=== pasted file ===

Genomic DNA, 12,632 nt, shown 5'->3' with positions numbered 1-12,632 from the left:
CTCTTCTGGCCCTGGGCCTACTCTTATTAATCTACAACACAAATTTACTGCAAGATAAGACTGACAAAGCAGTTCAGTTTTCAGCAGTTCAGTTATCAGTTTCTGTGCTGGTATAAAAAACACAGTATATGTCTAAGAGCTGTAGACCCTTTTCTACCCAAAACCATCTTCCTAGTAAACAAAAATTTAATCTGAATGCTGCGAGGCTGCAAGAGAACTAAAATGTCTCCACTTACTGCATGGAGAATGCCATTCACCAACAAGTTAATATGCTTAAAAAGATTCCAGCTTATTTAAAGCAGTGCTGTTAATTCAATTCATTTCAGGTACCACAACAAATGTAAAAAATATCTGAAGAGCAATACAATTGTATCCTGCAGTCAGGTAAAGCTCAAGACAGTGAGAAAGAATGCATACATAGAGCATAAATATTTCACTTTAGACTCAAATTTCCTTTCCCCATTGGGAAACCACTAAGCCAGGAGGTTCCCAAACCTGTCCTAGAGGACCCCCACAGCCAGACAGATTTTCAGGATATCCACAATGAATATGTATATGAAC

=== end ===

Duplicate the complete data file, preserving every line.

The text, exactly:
Genomic DNA, 12,632 nt, shown 5'->3' with positions numbered 1-12,632 from the left:
CTCTTCTGGCCCTGGGCCTACTCTTATTAATCTACAACACAAATTTACTGCAAGATAAGACTGACAAAGCAGTTCAGTTTTCAGCAGTTCAGTTATCAGTTTCTGTGCTGGTATAAAAAACACAGTATATGTCTAAGAGCTGTAGACCCTTTTCTACCCAAAACCATCTTCCTAGTAAACAAAAATTTAATCTGAATGCTGCGAGGCTGCAAGAGAACTAAAATGTCTCCACTTACTGCATGGAGAATGCCATTCACCAACAAGTTAATATGCTTAAAAAGATTCCAGCTTATTTAAAGCAGTGCTGTTAATTCAATTCATTTCAGGTACCACAACAAATGTAAAAAATATCTGAAGAGCAATACAATTGTATCCTGCAGTCAGGTAAAGCTCAAGACAGTGAGAAAGAATGCATACATAGAGCATAAATATTTCACTTTAGACTCAAATTTCCTTTCCCCATTGGGAAACCACTAAGCCAGGAGGTTCCCAAACCTGTCCTAGAGGACCCCCACAGCCAGACAGATTTTCAGGATATCCACAATGAATATGTATATGAAC